- G. M. Holder, J. L. Plummer, A. J. Ryan et al., “The metabolism and excretion of curcumin (1,7-bis-(4-hydroxy-3-methoxyphenyl)-1,6-heptadiene-3,5-dione) in the rat,” Xenobiotica, vol. 8, no. 12, pp. 761–768, 1978.
- B. B. Aggarwal and B. Sung, “Pharmacological basis for the role of curcumin in chronic diseases: an age-old spice with modern targets,” Trends in Pharmacological Sciences, vol. 30, no. 2, pp. 85–94, 2009.
- D. M. Sun, X. Y. Zhuang, X. Y. Xiang et al., “A novel nanoparticle drug delivery system: the anti-inflammatory activity of curcumin is enhanced when encapsulated in exosomes,” Molecular Therapy, vol. 18, no. 9, pp. 1606–1614, 2010.
- F. Akhtar, M. M. A. Rizvi, and S. K. Kar, “Oral delivery of curcumin bound to chitosan nanoparticles cured Plasmodium yoelii infected mice,” Biotechnology Advances, vol. 30, no. 1, pp. 310–320, 2012.
- H. Souguir, F. Salaün, P. Douillet, I. Vroman, and S. Chatterjee, “Nanoencapsulation of curcumin in polyurethane and polyurea shells by an emulsion diffusion method,” Chemical Engineering Journal, vol. 221, pp. 133–145, 2013.
- R. Cassano, S. Trombino, T. Ferrarelli et al., “Preparation, characterization and in vitro activities evaluation of curcumin based microspheres for azathioprine oral delivery,” Reactive and Functional Polymers, vol. 72, no. 7, pp. 446–450, 2012.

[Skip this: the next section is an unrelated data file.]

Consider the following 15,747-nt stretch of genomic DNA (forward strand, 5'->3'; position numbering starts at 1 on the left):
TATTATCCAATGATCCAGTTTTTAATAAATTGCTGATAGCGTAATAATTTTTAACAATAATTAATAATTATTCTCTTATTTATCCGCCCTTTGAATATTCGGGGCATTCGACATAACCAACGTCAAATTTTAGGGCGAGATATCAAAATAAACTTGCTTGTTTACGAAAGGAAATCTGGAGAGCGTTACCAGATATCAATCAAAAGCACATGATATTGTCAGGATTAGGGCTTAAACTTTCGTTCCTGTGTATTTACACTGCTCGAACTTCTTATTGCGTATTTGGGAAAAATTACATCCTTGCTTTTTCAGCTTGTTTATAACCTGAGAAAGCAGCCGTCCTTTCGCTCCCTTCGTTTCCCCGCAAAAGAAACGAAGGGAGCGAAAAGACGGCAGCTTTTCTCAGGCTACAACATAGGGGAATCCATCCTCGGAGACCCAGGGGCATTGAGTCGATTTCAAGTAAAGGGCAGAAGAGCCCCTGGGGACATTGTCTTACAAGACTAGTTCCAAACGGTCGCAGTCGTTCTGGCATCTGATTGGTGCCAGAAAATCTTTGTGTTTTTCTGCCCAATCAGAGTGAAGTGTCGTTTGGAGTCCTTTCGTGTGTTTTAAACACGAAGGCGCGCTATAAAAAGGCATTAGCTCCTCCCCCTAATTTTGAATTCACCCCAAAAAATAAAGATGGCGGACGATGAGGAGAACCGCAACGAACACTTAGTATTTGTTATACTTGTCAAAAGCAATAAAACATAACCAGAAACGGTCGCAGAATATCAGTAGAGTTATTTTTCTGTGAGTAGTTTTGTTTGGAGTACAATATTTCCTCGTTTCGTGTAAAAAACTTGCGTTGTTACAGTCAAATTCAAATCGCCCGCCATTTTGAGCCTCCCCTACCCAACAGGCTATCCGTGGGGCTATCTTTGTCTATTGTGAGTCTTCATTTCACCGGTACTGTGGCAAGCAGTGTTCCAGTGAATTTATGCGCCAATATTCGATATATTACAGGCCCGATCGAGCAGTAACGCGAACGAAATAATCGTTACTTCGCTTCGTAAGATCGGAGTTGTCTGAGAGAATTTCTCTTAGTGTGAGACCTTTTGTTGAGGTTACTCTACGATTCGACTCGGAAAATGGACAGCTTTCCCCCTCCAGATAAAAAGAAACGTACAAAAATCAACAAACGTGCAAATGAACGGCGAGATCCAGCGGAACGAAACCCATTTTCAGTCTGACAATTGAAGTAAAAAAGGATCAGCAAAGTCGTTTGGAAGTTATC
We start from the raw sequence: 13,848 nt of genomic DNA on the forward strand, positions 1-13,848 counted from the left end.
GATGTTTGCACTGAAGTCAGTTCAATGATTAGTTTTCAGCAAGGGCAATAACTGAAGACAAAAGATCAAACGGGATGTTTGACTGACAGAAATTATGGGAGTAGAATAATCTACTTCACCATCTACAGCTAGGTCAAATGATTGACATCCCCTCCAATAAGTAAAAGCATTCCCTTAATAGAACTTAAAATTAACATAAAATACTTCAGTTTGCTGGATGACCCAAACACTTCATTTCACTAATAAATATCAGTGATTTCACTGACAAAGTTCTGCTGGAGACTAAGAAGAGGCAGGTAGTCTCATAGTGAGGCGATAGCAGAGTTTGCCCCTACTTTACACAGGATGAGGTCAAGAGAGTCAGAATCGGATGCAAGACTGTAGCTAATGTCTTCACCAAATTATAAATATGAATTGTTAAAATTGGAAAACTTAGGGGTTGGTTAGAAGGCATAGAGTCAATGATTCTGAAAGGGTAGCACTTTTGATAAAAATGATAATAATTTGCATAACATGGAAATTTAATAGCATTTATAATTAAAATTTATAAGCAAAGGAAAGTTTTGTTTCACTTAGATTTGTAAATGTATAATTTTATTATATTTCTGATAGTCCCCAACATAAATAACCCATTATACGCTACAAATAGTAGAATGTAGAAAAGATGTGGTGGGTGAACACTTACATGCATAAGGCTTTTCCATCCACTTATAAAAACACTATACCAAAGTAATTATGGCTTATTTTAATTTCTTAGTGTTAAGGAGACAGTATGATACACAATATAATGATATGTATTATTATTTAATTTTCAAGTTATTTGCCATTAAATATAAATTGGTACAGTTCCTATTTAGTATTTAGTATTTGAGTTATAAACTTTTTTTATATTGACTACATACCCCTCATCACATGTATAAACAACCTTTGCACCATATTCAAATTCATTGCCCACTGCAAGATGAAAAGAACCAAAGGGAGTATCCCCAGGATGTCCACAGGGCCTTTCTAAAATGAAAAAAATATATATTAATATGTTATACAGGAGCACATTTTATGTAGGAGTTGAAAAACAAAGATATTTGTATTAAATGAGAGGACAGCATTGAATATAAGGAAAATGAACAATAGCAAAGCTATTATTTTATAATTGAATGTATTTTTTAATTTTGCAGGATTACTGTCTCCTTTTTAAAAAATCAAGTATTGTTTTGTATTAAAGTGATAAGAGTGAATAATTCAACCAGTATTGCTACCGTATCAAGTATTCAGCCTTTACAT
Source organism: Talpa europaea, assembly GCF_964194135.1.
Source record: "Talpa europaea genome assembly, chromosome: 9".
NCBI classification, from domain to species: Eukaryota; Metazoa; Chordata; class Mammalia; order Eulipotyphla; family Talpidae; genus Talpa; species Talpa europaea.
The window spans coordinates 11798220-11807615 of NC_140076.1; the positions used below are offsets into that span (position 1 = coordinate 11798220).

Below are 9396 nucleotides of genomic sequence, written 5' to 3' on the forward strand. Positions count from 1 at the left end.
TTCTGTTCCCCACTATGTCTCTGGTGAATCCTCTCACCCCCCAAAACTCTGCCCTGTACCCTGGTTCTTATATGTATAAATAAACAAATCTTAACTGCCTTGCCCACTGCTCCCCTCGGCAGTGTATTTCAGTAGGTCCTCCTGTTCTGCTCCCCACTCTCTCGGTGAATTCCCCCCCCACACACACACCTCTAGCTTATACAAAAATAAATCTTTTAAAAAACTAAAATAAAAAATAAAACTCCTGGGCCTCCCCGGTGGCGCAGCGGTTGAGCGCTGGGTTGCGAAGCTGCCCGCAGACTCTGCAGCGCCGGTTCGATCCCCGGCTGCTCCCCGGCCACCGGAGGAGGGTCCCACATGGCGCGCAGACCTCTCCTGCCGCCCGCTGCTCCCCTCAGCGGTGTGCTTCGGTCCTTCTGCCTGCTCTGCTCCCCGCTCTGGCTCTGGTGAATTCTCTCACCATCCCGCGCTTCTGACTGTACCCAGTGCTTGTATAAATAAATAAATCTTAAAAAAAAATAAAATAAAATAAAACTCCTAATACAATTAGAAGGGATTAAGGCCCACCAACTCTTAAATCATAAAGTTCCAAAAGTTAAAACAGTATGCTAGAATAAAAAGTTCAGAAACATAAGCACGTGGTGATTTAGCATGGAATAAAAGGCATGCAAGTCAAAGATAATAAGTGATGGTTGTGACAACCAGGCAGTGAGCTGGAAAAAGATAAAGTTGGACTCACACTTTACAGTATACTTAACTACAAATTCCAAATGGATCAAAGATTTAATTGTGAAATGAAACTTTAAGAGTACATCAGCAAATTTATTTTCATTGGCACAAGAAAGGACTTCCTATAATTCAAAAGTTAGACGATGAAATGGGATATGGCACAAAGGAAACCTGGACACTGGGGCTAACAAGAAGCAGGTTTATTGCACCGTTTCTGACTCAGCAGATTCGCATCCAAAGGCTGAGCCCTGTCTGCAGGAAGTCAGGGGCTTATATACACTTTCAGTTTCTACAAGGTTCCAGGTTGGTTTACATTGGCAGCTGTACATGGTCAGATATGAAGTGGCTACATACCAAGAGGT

- Y. W. Huang, X. G. Luo, and R. X. Zhuo, “Studies on the cotrolled release of aspirin in the temperature and pH-sensitive hydrogels,” Polymer Materials Science and Engineering, vol. 14, no. 6, pp. 141–143, 1998.
- E. S. Lee, Z. Gao, and Y. H. Bae, “Recent progress in tumor pH targeting nanotechnology,” Journal of Controlled Release, vol. 132, no. 3, pp. 164–170, 2008.
- S. Filippov, M. Hrubý, C. Koňák et al., “Novel pH-Responsive Nanoparticles,” Langmuir, vol. 24, no. 17, pp. 9295–9301, 2008.
- A. Wang, H. Gao, Y. Sun et al., “Temperature- and pH-responsive nanoparticles of biocompatible polyurethanes for doxorubicin delivery,” International Journal of Pharmaceutics, vol. 441, no. 1-2, pp. 30–39, 2013.
- W. Hong, D. Chen, J. Li et al., “Thermo- and pH-responsive copolymers based on PLGA-PEG-PLGA and poly(L-histidine): synthesis and in vitro characterization of copolymer micelles,” Acta Biomaterialia, vol. 10, no. 3, pp. 1259–1271, 2014.
- J. F. Zhang, Q. Tang, X. Y. Xu, and N. Li, “Development and evaluation of a novel phytosome-loaded chitosan microsphere system for curcumin delivery,” International Journal of Pharmaceutics, vol. 448, no. 1, pp. 168–174, 2013.
Copyright © 2014 Yongmei Hu et al. This is an open access article distributed under the Creative Commons Attribution License, which permits unrestricted use, distribution, and reproduction in any medium, provided the original work is properly cited.